Review: Mesarthim – Isolate

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After going through my album history from earlier this year to commence a sort of sketchy end-of-year recap, I came across this Mesarthim album from July which I had almost forgotten about altogether. After rechecking the tags, what piqued my interest? Black metal? Sure, I enjoy black metal. Horsehead nebula cover art? Space is one of my interests. Australian band? I happen to be fluent in bogan. Atmosphere? I guess we all need atmosphere, for uhhh… oxygen… Alright, let’s revisit this already.

Mesarthim appear to be a 2 piece band from somewhere in Australia, and as you can see, the info on their Encyclopaedia Metallum page is vague and I’ll be damned if I’m going to do a door-knock to find out more. While there may only be a few people down here, I don’t have that kinda disposable time or patience. The band’s debut album of six tracks clocks in at just over 43 minutes and is aptly titled Isolate. I’m in no way well-versed on the intricacies of space-themed atmospheric black metal. So if you’re looking for a review that compares this album to others based upon the finer details of the craft, then it would be best for you pick up your fucking sirium-encrusted pince-nez, being sure to only grab it holding your microfibre cloth and head back to your dark room (No, not that one! The one with the star-ceiling) to continue playing Ethereal Space Daleks IV: Chronicles of the Ethereal Space Daleks with the rest of your guild. What I will be able to do however, is offer an insight into this release from an outsider’s perspective, an outsider who possesses more than just a passing interest, that is.

 

Growing up listening almost exclusively to rock, punk and metal gave me a strong aversion to electronic music. Hell, I couldn’t even handle a band using keyboards for backing. I dismissed the entirety of what I’d deemed ‘inorganic’ music for the longest time, but as I’ve grown older I’ve become less vigilant opened my mind to electronic music and even begrudgingly accepted it ‘mingling’ with my sacred metal. These days, I don’t have any real qualms with such things. I definitely would not have enjoyed listening to something like Isolate a decade ago. The prominence of the layered keys and synth sounds would have been an immediate deal-breaker. Just to prove to you that I am not impaired by any lingering bias, I remind you that I reviewed the latest Dan Terminus album for this very site earlier in the year, and that album was straight from Synthtopia.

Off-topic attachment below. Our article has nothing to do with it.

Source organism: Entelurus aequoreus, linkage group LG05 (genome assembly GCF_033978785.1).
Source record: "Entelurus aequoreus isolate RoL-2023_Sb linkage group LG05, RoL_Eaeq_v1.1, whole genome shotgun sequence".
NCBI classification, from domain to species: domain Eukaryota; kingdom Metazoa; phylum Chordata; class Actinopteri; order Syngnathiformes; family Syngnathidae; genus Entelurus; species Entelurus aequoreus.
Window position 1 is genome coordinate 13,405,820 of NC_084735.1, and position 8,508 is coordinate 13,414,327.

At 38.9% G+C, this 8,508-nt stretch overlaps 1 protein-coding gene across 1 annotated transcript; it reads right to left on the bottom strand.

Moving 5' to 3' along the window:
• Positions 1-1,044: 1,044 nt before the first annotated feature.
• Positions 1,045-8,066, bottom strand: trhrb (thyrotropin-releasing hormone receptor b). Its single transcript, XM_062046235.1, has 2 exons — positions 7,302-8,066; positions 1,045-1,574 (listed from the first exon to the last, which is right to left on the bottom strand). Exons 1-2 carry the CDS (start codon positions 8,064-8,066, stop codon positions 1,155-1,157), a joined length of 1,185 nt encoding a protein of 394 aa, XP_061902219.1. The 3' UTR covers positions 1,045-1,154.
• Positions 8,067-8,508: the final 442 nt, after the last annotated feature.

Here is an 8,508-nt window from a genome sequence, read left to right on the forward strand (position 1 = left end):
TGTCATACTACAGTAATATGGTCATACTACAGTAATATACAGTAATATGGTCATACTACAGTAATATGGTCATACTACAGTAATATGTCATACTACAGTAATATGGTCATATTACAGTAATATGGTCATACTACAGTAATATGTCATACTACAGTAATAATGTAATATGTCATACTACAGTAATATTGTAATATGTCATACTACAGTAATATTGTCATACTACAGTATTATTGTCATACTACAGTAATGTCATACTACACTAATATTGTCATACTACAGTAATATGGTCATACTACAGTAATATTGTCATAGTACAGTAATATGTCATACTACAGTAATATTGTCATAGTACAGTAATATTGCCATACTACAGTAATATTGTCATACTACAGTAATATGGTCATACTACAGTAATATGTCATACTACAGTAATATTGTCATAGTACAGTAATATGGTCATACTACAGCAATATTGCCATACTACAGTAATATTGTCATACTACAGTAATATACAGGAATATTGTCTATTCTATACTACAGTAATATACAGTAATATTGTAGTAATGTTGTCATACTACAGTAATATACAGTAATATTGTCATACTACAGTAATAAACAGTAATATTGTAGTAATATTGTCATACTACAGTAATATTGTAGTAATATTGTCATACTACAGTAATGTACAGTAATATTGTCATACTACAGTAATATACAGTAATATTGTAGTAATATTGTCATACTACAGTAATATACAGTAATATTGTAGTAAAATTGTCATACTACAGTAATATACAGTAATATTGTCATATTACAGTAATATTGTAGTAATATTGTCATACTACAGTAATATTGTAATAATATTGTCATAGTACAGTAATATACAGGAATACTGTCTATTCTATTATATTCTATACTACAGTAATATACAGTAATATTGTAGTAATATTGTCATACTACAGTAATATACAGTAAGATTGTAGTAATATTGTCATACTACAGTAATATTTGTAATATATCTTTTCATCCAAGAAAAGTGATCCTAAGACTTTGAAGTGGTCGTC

From the get-go, the listener is greeted with slow chordal riffs that are accompanied by a strata of synth that comes in slowly building waves. The harsh vocals comprised of that ever-so-familiar black metal tone give you that darkened vibe without the usual blasphemous undercurrent. The production seems to favour the atmospheric elements and puts them right up front in the mix, with the vocals and guitar rhythms casually lurking in the background. The percussion shifts between a balance of rolling double-bass with restraint on the snare and downplayed beats that wouldn’t be out of place on a rock track. If you enjoy what you hear so far, this album will most likely be something you should invest in as it has a somewhat homogenous nature, and you’ll get good value from your $1.

However, for me it lacked the punch required to really hammer home any kind of lasting impression. Don’t get me wrong, there are moments where this album succeeds, such as my pick of the tracks ‘Abyss’ (#4), but for the most part it felt a little lacking. Which is a shame, as I had heard some hype regarding this album and the concept was appealing. I think if you’re going to have the guitars kicked back a gear you really need something more in terms of appeal. Some of the keys just sound like someone invited The Algorithm over to guest spot and they all ended up eating some benzo’s, having a great time and recording the result. I don’t want to be too harsh as I think this is an ambitious step to take for your debut album, and others seem to enjoy it, which is great but I think if some more texture was added (e.g. as found on A Diadem Of Dead Stars‘ recent albums) this really could have been a stellar (couldn’t resist) debut.

Give Isolate a listen and tell me how wrong I am in the comments below.

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